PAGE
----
Leadership, by definition, means confronting issues of power and dependency.  The American Heritage Dictionary lists four definitions of power, the first being  “the ability or capacity to act or perform effectively.” Not until the 4th definition do we get to “the ability or official capacity to exercise control or authority.”  It is this definition that implies domination, and can be problematic for clinicians in relation to patients and other team members.  The antidote to power as domination is shared power, or caring.  Caring consists of being present, listening, demonstrating a willingness to help, and an ability to understand–people talking with each other rather than to each other, interactions based on a foundation of respect and empowerment (McDaniel & Hepworth, 2003).  Sometimes that means finding out the behaviors that the other person experiences as respectful or empowering, or reporting on behaviors we appreciate.

The sociology of superordinates tells us that there are predictable feelings and behaviors experienced by those higher in the hierarchy, as well as by those perceived as lower (Goode, 1980).  In particular, those higher tend to experience their position in terms of feeling burdened and responsible rather than powerful, blessed or lucky.  Those lower can feel that their talents or accomplishments go unrecognized. They can be vulnerable to feeling invisible, unappreciated, disrespected, and eventually, resentful.  Understanding these dynamics can help to provide appropriate support to leaders or followers, and move the culture towards one of collaborative respect.

Conflict Management

Effectively managed conflict promotes cooperation and builds healthier and more positive relationships (Coleman, Deutsch, & Marcus, 2014). Conflict management refers to using strategies that moves the conflict toward resolution without escalation or destruction of relationships.  A strong overall approach to conflict management includes an appreciation that conflicts are complex and thus require differential tactics of management based upon the people involved, the situation, and the style of the parties. It entails thoughtful consideration of the myriad sources of conflict (e.g., misunderstandings and miscommunications, fear, failure to establish boundaries, negligence, need to be right, mishandling differences in the past, hidden agendas, and the intention to harm or retaliate). Conflict management efforts must involve a detailed analysis (i.e., scientific approach) of the facts of the situation and attention to the feelings and perceptions of the parties.

The first step to managing a conflict is identifying the critical issues related to the situation, as well as associated organizational, personal, and cultural factors. Encourage each party to ask him/herself a series of questions, such as “how does my behavior contribute to the dynamics? What elements of the situation am I able and willing to change? What matters most to me/to the other party in the situation?”. If you are a party to the conflict ask yourself these questions.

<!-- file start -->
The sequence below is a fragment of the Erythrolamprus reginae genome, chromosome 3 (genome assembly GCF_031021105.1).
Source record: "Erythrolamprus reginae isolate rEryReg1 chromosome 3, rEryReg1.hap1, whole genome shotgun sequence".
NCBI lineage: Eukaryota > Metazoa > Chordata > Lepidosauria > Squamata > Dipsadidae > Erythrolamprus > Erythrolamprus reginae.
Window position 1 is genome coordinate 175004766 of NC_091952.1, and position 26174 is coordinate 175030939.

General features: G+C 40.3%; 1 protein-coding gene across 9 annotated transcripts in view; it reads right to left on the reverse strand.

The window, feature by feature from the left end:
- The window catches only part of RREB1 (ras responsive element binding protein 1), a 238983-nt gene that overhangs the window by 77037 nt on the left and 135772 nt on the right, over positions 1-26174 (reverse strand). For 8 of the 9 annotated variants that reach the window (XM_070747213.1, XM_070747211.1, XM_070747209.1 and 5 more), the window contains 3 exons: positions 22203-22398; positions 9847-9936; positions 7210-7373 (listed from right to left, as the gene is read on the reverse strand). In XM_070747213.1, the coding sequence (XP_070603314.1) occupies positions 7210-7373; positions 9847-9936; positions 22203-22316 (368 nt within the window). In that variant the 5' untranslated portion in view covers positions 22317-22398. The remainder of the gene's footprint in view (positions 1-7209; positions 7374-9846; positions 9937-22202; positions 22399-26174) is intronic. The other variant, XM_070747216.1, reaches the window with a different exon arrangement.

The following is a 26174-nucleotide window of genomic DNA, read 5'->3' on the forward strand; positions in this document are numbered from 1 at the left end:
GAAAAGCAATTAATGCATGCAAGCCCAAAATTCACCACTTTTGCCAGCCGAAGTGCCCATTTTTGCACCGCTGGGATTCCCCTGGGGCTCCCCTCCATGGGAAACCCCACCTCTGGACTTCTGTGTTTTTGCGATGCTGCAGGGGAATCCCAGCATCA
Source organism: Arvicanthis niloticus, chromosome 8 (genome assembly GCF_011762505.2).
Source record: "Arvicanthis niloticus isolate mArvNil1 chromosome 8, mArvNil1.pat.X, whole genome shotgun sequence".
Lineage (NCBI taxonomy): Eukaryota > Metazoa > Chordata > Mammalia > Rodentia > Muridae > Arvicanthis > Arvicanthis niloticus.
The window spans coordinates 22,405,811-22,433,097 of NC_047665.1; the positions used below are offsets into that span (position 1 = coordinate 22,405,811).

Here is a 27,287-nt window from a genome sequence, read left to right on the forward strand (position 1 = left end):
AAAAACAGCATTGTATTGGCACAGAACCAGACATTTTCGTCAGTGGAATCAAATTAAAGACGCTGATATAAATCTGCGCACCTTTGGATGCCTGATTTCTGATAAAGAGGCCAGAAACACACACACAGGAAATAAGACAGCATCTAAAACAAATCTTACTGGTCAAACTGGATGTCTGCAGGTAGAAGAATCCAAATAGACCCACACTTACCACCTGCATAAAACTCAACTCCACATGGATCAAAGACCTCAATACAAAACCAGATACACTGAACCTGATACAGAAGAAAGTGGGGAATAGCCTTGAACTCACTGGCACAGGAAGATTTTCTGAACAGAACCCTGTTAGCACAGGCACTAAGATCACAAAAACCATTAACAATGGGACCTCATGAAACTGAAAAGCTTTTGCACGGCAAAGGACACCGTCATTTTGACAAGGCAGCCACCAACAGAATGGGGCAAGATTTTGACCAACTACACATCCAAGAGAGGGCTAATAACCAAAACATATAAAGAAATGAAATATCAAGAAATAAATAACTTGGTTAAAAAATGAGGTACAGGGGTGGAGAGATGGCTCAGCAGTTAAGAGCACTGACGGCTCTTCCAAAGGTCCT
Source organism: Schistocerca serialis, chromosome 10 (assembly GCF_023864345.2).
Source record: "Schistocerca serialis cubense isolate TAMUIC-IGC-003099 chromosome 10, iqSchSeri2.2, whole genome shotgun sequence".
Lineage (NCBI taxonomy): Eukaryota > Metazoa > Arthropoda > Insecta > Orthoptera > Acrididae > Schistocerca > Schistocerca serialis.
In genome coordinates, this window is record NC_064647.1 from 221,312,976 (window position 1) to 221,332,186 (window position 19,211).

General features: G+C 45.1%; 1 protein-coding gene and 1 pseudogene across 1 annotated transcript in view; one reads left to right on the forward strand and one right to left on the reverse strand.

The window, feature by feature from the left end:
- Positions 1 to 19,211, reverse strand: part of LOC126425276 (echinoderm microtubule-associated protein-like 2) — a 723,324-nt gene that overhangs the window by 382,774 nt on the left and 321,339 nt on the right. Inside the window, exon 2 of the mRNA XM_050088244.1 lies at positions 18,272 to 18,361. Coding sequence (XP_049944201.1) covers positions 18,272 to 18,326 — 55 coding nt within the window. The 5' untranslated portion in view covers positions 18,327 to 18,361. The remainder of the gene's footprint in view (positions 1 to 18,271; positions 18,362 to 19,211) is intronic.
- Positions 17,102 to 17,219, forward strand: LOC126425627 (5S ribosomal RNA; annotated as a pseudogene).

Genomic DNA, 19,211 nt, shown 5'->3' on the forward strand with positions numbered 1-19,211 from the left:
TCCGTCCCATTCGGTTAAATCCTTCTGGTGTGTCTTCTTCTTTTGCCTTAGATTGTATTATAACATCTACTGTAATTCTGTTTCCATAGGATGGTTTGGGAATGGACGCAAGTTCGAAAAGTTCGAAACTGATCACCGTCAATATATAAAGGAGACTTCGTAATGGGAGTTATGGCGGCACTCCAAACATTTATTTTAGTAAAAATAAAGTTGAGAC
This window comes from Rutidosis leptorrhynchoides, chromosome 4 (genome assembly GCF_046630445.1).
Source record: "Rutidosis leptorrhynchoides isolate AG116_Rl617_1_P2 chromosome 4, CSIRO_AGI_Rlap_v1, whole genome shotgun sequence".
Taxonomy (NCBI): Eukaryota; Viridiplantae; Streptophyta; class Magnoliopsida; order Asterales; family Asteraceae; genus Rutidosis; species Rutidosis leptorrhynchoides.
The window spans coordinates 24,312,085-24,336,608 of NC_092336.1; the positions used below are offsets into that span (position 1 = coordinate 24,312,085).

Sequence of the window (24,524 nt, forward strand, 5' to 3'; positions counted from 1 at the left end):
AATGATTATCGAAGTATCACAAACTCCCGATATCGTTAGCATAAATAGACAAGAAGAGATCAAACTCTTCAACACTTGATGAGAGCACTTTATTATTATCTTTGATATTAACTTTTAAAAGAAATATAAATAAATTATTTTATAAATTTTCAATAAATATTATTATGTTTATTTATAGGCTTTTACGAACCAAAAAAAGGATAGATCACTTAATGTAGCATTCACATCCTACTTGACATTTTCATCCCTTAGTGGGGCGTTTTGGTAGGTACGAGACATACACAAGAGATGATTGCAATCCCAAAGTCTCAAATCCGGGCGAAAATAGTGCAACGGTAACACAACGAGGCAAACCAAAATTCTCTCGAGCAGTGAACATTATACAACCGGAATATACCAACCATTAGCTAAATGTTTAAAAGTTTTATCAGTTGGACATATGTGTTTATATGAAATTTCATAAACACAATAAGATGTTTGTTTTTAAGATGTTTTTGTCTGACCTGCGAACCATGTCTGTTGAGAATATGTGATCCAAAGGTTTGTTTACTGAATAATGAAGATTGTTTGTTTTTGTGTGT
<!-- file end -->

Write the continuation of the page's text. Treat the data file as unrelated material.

Finally, take a clear and direct, but respectful and caring approach to addressing a conflict. It is critical that you define the situation in terms of a problem that calls for a solution (Fisher, Ury, & Patton, 2011).  All parties must acknowledge their feelings and acknowledge the feelings of the other(s).  Then ask for specific behavior change and hear the behavior change requests of the other party(ies).  This involves being  clear about the outcome you want, accepting what you can get, giving up on having to be right, and demonstrating your willingness to hear the other party’s perspective and to work collaboratively. Following this, share what you are willing to do to improve the situation and strive to do your best to make these changes.

In conclusion, women bring many talents to leadership.  Like other important decisions in life, it takes courage to “step up to the plate” but it is also a rewarding opportunity to serve.  We all need ongoing coaching and feedback regarding challenges related to defining our personal mission; ensuring its alignment with the institution, agency or organization; and managing issues of power, dependency, and conflict.  We need your talents in this time of transition!


Coleman,P.T.,  Deutsch, M., & Marcus, E.C. (2014). The handbook of conflict resolution: Theory and practice (3rd edition). San Francisco: Jossey-Bass

Fisher, R., Ury, W.L., & Patton, B. (2011). Getting to yes: Negotiating agreement without giving in. New York: Penguin Books.

Goode W.T. (1980). Why men resist.  Dissent27(2), 287-310.

McDaniel, S.H., Bogdewic, S., Holloway, R., & Hepworth, J. (2008). Architecture of Alignment: Leadership and the Psychological Health of Faculty. In: T.R. Cole, T.J. Goodrich, and E.R. Gritz (Eds.) Academic Medicine in Sickness and in Health: Scientists, Physicians, and the Pressures of Success.  Humana Press, pp 55-72.

McDaniel, S.H. & Hepworth, J. ( 2003). Family psychology in primary care: Managing issues of power and dependency through collaboration.  In: R. Frank, S.H. McDaniel. J. Bray, M. Heldring (Eds.), Primary Care Psychology.  Washington, DC: American Psychological Association Publications